Home prices in June rose 3.1% on an annual basis, according to the S&P CoreLogic Case-Shiller national home price index. The figure is down from the 3.3% gain seen in May, which in turn was down from the month prior. US home prices have now cooled for 15 months in a row.
- The 10-city composite rose 1.8%, down from 2.2% in May, and the 20-city composite rose 2.1% annually, down from 2.4
- Home prices are still growing, but growth has slowed compared to the last few years.
- Some analysts view the downward trend as a natural levelling off to the price spikes that came before.
The highest annual gains of the 20-city composite were in Phoenix, Las Vegas, and Tampa respectively, all cities which have seen consistent growth despite the slowdown. Phoenix home prices rose 5.8% annually in June, Las Vegas homes rose 5.5%, and Tampa homes saw a 4.7% increase.
6 cities out of the 20 reported higher annual increases in May compared to the month prior – the only city to have lower prices than in June 2018 was Seattle. Home prices are now at well over a year of reduced growth, and nearing the slowest pace of growth in seven years.
Another reading of the housing market by the Federal Housing Finance Agency, or FHFA, reported a 5% increase in home prices in Q2 2019 compared to Q2 2018. The FHFA reading indicates the fifth consecutive quarterly decline in home price gains.
However, the reading also states that things may turn around soon.
It’s likely that the drop in mortgage rates, as well as recently implemented interest rate cuts, will stimulate some renewed growth in home prices, although the extent of that remains to be seen. The average rate for a 30-year fixed mortgage has dropped an entire percentage point compared to last year, theoretically increasing affordability of homes which, in turn, should drive up prices as a response.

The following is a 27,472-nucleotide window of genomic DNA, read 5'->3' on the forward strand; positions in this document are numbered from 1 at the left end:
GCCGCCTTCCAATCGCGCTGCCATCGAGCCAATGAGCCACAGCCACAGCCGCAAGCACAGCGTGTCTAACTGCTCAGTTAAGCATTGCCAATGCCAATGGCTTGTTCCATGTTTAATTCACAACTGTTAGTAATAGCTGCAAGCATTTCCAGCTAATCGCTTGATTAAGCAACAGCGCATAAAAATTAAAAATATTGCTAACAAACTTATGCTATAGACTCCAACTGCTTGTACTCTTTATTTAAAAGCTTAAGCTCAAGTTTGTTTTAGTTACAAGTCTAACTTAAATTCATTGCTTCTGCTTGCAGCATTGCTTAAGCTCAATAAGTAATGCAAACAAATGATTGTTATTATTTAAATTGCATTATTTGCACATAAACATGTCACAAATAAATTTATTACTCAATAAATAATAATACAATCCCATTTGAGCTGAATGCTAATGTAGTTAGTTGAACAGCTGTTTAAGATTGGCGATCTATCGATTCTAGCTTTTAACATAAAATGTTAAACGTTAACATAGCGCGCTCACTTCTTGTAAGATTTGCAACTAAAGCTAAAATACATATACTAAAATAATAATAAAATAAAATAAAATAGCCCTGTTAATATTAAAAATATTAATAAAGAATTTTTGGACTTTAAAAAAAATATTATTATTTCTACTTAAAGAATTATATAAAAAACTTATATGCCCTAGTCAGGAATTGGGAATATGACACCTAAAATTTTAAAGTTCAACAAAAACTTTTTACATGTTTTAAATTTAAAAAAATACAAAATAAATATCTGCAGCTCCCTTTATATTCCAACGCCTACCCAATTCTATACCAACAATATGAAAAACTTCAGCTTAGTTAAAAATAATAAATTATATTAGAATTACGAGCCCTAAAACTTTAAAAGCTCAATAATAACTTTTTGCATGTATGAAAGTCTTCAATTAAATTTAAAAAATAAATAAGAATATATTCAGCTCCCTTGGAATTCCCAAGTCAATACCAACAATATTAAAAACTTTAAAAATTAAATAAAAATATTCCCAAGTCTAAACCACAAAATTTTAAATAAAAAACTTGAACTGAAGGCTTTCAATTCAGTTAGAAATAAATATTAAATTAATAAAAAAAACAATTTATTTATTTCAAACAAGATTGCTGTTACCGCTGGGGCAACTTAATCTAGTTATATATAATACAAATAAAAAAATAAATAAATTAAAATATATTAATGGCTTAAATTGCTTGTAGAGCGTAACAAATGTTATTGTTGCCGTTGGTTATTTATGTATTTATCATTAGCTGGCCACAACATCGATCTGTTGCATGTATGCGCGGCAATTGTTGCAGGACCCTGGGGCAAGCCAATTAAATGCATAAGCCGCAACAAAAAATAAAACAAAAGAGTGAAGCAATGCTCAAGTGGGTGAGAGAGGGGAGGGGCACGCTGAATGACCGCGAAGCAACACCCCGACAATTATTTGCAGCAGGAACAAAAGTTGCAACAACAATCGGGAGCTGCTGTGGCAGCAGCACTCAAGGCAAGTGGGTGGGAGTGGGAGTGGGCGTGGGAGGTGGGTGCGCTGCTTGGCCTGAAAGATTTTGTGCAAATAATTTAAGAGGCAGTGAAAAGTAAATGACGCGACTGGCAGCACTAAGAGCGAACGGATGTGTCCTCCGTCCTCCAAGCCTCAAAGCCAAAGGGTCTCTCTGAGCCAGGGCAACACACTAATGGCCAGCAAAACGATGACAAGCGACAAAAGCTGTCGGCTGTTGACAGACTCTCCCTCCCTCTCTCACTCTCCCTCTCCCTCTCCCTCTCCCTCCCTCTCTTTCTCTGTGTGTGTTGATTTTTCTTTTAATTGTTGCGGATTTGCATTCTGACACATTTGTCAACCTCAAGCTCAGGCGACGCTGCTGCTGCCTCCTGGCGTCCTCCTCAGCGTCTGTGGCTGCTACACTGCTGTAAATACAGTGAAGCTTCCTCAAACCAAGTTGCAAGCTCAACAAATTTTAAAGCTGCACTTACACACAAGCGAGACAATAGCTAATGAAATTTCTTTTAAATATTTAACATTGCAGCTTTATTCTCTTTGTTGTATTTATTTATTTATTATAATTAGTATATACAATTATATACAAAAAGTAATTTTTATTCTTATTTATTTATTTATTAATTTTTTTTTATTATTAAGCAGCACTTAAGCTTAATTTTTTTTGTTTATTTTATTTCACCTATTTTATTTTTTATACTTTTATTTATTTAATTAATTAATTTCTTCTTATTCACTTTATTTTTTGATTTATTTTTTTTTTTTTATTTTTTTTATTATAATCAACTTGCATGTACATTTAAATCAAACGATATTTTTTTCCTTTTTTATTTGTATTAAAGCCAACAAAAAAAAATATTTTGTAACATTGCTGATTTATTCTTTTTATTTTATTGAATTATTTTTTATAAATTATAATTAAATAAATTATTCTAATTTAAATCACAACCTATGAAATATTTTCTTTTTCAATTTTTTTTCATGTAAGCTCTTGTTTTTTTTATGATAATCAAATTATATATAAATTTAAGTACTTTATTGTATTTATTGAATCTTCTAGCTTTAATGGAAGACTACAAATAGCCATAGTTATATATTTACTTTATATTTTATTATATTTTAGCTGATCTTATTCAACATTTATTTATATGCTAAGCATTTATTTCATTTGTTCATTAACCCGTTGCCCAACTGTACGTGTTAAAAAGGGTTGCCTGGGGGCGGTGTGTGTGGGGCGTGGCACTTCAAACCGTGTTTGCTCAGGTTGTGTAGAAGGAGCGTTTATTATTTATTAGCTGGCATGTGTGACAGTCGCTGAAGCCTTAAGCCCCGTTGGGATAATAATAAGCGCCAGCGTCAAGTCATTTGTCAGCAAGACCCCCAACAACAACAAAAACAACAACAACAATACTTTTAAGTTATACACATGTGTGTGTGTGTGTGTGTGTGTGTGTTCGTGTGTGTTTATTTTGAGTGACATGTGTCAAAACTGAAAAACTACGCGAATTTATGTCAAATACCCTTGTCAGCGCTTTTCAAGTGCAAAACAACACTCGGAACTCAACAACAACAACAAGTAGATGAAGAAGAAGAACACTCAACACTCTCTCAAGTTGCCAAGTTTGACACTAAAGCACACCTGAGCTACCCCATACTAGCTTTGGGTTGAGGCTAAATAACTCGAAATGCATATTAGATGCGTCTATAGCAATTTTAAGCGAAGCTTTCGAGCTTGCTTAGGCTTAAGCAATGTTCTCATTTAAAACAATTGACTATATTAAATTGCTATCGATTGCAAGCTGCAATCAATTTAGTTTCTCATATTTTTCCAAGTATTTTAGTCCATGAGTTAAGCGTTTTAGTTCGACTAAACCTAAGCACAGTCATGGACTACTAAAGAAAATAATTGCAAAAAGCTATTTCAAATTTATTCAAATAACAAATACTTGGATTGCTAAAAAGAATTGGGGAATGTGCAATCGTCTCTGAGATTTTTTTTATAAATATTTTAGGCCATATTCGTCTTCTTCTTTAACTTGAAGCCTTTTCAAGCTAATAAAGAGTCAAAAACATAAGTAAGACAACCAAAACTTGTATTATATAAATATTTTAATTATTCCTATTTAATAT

S&P Corelogic Case-Shiller Index is out this morning. Topline: housing market cool down reaches 15th straight month, U.S. home price growth falls to 3.1%. Falling mortgage rates not yet boosting housing demand. pic.twitter.com/tm8VVbvrwz
— Ralph B. McLaughlin (@HousingRalph) August 27, 2019
Lynn Fisher, senior economic advisor at FHFA, said “We expect some positive effect of the mortgage interest rate decline on housing demand as well as home price appreciation given that rates have fallen a full percentage point since the end of 2018 to below 4% in August. This should lead to a longer summer buying season and potentially a higher rate of appreciation on a seasonally adjusted basis than would have previously been expected in the third quarter.”
“Home price gains continue to trend down, but may be levelling off to a sustainable level,” said Philip Murphy, managing director and global head of Index Governance at S&P Dow Jones Indices in a release. “Fewer cities (12) experienced lower YOY price gains than in May (13).
“The U.S. National Home Price NSA Index YOY price change in June 2019 of 3.1% is exactly half of what it was in June 2018,” added Murphy. “While housing has clearly cooled off from 2018, home price gains in most cities remain positive in low single digits. Therefore, it is likely that current rates of change will generally be sustained barring an economic downturn.”
Gold prices have risen following the latest reports of the downward trend in the housing market. Spot gold last traded at $1,533.28/oz, up 0.46% with a high of $1,534.66/oz and a low of $1,526.69/oz.
The upward trend in gold is likely a safe-haven response triggered by the housing market data as well as a weaker US dollar and ongoing US-China trade uncertainty which has been felt today throughout the financial markets.
"It's clear that the main focus is on the U.S.-China developments. Reports from China on the trade front indicate we are nowhere near any change in the current standoff on trade," Saxo Bank commodity strategist Ole Hansen said.
"And with the growth numbers in Germany pointing to a recession, there's not much of an excuse to sell gold if you are holding any, keeping the market more or less unchanged even though we had a toning down of the confrontational tone on trade," Hansen said.